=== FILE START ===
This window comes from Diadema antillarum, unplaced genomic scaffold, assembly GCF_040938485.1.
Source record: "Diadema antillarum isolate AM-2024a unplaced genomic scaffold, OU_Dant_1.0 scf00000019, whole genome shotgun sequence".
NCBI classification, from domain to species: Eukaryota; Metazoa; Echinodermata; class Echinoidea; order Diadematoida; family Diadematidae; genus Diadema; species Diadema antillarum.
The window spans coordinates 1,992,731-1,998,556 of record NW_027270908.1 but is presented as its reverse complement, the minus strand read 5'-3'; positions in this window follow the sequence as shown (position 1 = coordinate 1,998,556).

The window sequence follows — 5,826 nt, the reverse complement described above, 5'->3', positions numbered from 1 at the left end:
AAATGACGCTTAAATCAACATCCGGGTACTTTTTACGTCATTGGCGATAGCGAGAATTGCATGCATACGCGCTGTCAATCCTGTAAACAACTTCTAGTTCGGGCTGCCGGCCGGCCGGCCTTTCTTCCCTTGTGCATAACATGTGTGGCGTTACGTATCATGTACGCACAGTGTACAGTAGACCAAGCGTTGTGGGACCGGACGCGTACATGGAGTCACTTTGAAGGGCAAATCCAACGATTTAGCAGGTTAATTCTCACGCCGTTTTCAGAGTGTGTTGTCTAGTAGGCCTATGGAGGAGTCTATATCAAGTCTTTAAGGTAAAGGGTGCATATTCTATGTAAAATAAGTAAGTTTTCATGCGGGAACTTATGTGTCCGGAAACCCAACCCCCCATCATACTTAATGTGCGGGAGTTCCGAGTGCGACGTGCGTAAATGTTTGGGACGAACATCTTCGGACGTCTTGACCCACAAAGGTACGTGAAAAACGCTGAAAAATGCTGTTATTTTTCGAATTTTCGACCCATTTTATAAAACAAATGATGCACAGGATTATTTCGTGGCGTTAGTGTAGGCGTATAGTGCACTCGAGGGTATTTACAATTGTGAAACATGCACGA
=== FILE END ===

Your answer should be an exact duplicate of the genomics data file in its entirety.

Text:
This window comes from Diadema antillarum, unplaced genomic scaffold, assembly GCF_040938485.1.
Source record: "Diadema antillarum isolate AM-2024a unplaced genomic scaffold, OU_Dant_1.0 scf00000019, whole genome shotgun sequence".
NCBI classification, from domain to species: Eukaryota; Metazoa; Echinodermata; class Echinoidea; order Diadematoida; family Diadematidae; genus Diadema; species Diadema antillarum.
The window spans coordinates 1,992,731-1,998,556 of record NW_027270908.1 but is presented as its reverse complement, the minus strand read 5'-3'; positions in this window follow the sequence as shown (position 1 = coordinate 1,998,556).

The window sequence follows — 5,826 nt, the reverse complement described above, 5'->3', positions numbered from 1 at the left end:
AAATGACGCTTAAATCAACATCCGGGTACTTTTTACGTCATTGGCGATAGCGAGAATTGCATGCATACGCGCTGTCAATCCTGTAAACAACTTCTAGTTCGGGCTGCCGGCCGGCCGGCCTTTCTTCCCTTGTGCATAACATGTGTGGCGTTACGTATCATGTACGCACAGTGTACAGTAGACCAAGCGTTGTGGGACCGGACGCGTACATGGAGTCACTTTGAAGGGCAAATCCAACGATTTAGCAGGTTAATTCTCACGCCGTTTTCAGAGTGTGTTGTCTAGTAGGCCTATGGAGGAGTCTATATCAAGTCTTTAAGGTAAAGGGTGCATATTCTATGTAAAATAAGTAAGTTTTCATGCGGGAACTTATGTGTCCGGAAACCCAACCCCCCATCATACTTAATGTGCGGGAGTTCCGAGTGCGACGTGCGTAAATGTTTGGGACGAACATCTTCGGACGTCTTGACCCACAAAGGTACGTGAAAAACGCTGAAAAATGCTGTTATTTTTCGAATTTTCGACCCATTTTATAAAACAAATGATGCACAGGATTATTTCGTGGCGTTAGTGTAGGCGTATAGTGCACTCGAGGGTATTTACAATTGTGAAACATGCACGA